Google, OpenAI, Meta and Other Tech Giants Sign Deal With US Govt on AI Guardrails

Seven leading artificial intelligence (AI) tech companies like Google, OpenAI and Meta have reached a deal with the Joe Biden administration to roll out fresh guardrails to manage risks associated with AI.

The measures would include testing the security of AI and making the results of those tests public. The companies are Amazon, Anthropic, Meta, Google, Inflection and OpenAI.

"These commitments are real, and they are concrete. AI is going to change the lives of people around the world. The people here will be critical for shepherding that innovation with responsibility and safety by design," Biden said at the White House following the meeting late on Friday.

OpenAI, Microsoft
OpenAI, Microsoft OpenAI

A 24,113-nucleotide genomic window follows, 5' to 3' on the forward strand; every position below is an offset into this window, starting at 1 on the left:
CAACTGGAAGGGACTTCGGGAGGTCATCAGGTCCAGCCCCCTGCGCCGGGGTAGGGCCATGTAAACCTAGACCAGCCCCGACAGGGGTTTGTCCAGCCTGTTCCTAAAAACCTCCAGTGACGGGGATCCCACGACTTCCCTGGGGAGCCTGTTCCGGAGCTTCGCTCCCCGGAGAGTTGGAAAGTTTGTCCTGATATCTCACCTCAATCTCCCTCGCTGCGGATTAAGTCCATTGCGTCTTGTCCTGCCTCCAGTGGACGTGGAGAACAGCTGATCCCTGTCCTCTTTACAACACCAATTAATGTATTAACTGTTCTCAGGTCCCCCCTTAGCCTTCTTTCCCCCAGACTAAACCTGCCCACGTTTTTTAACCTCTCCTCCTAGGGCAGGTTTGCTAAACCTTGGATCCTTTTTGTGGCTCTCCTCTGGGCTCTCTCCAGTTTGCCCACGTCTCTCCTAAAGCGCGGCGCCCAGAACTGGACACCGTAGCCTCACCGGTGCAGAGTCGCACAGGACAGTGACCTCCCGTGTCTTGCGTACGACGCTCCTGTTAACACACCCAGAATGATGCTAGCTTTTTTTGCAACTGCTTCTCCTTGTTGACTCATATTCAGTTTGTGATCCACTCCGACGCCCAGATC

"AI should benefit the whole of society. For that to happen, these powerful new technologies need to be built and deployed responsibly," said Nick Clegg, Meta's president of global affairs.

"As we develop new AI models, tech companies should be transparent about how their systems work and collaborate closely across industry, government, academia and civil society," he added.

As part of the agreement, the tech companies have agreed to security testing of their AI systems by internal and external experts before their release.

This will ensure that people are able to spot AI by implementing watermarks and publicly report AI capabilities and limitations on a regular basis.

These companies will also research the risks such as bias, discrimination and the invasion of privacy.

Meta, Facebook Parent Reuters

"This is a serious responsibility, we have to get it right. There's enormous, enormous potential upside as well," said Biden.

OpenAI said that the watermarking agreements would require the companies to "develop tools or APIs to determine if a particular piece of content was created with their system."

Google has committed to deploy similar disclosures earlier this year.

Earlier this week, Meta said that it would open-source its large language model Llama 2, making it free for researchers, similar to OpenAI's GPT-4.